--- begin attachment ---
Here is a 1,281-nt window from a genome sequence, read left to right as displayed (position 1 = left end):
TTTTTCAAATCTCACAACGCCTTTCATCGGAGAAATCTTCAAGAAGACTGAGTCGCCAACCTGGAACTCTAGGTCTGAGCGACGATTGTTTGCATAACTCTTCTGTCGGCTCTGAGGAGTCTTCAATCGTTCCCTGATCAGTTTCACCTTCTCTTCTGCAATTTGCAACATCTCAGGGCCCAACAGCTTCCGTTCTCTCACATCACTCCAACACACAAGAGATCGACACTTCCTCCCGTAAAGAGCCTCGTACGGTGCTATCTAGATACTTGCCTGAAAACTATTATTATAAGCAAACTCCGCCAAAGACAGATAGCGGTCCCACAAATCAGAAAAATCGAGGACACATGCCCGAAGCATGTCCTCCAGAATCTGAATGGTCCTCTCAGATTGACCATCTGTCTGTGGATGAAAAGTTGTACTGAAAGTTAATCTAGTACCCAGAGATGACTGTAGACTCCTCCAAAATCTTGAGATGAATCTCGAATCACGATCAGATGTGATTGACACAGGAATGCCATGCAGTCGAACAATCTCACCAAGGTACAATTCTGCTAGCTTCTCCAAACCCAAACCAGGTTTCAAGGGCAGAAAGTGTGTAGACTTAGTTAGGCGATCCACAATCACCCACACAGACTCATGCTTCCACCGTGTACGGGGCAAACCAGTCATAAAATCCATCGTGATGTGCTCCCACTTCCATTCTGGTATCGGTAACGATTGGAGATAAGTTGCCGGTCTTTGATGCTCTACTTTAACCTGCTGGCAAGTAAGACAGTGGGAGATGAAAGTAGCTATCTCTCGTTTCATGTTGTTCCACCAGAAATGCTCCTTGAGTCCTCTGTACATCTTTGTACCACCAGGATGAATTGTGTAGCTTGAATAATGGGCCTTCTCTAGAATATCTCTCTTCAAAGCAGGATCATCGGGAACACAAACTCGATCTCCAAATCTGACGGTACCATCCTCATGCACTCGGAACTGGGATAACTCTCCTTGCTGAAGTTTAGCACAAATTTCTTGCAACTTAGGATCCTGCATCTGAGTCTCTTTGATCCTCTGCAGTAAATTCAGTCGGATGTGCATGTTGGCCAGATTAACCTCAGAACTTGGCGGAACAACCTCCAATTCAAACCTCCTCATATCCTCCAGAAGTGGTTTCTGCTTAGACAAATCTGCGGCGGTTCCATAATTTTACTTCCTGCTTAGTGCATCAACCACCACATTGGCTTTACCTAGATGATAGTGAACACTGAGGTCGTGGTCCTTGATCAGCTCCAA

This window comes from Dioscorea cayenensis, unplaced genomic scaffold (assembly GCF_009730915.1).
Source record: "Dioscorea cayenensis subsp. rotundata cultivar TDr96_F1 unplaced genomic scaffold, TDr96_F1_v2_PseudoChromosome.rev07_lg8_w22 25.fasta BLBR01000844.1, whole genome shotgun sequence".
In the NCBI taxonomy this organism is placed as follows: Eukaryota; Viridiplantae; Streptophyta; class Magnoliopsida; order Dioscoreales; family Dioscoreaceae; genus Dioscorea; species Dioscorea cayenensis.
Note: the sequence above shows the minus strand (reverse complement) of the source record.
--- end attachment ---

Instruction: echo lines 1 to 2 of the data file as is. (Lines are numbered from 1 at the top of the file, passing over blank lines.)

Here is a 1,281-nt window from a genome sequence, read left to right as displayed (position 1 = left end):
TTTTTCAAATCTCACAACGCCTTTCATCGGAGAAATCTTCAAGAAGACTGAGTCGCCAACCTGGAACTCTAGGTCTGAGCGACGATTGTTTGCATAACTCTTCTGTCGGCTCTGAGGAGTCTTCAATCGTTCCCTGATCAGTTTCACCTTCTCTTCTGCAATTTGCAACATCTCAGGGCCCAACAGCTTCCGTTCTCTCACATCACTCCAACACACAAGAGATCGACACTTCCTCCCGTAAAGAGCCTCGTACGGTGCTATCTAGATACTTGCCTGAAAACTATTATTATAAGCAAACTCCGCCAAAGACAGATAGCGGTCCCACAAATCAGAAAAATCGAGGACACATGCCCGAAGCATGTCCTCCAGAATCTGAATGGTCCTCTCAGATTGACCATCTGTCTGTGGATGAAAAGTTGTACTGAAAGTTAATCTAGTACCCAGAGATGACTGTAGACTCCTCCAAAATCTTGAGATGAATCTCGAATCACGATCAGATGTGATTGACACAGGAATGCCATGCAGTCGAACAATCTCACCAAGGTACAATTCTGCTAGCTTCTCCAAACCCAAACCAGGTTTCAAGGGCAGAAAGTGTGTAGACTTAGTTAGGCGATCCACAATCACCCACACAGACTCATGCTTCCACCGTGTACGGGGCAAACCAGTCATAAAATCCATCGTGATGTGCTCCCACTTCCATTCTGGTATCGGTAACGATTGGAGATAAGTTGCCGGTCTTTGATGCTCTACTTTAACCTGCTGGCAAGTAAGACAGTGGGAGATGAAAGTAGCTATCTCTCGTTTCATGTTGTTCCACCAGAAATGCTCCTTGAGTCCTCTGTACATCTTTGTACCACCAGGATGAATTGTGTAGCTTGAATAATGGGCCTTCTCTAGAATATCTCTCTTCAAAGCAGGATCATCGGGAACACAAACTCGATCTCCAAATCTGACGGTACCATCCTCATGCACTCGGAACTGGGATAACTCTCCTTGCTGAAGTTTAGCACAAATTTCTTGCAACTTAGGATCCTGCATCTGAGTCTCTTTGATCCTCTGCAGTAAATTCAGTCGGATGTGCATGTTGGCCAGATTAACCTCAGAACTTGGCGGAACAACCTCCAATTCAAACCTCCTCATATCCTCCAGAAGTGGTTTCTGCTTAGACAAATCTGCGGCGGTTCCATAATTTTACTTCCTGCTTAGTGCATCAACCACCACATTGGCTTTACCTAGATGATAGTGAACACTGAGGTCGTGGTCCTTGATCAGCTCCAA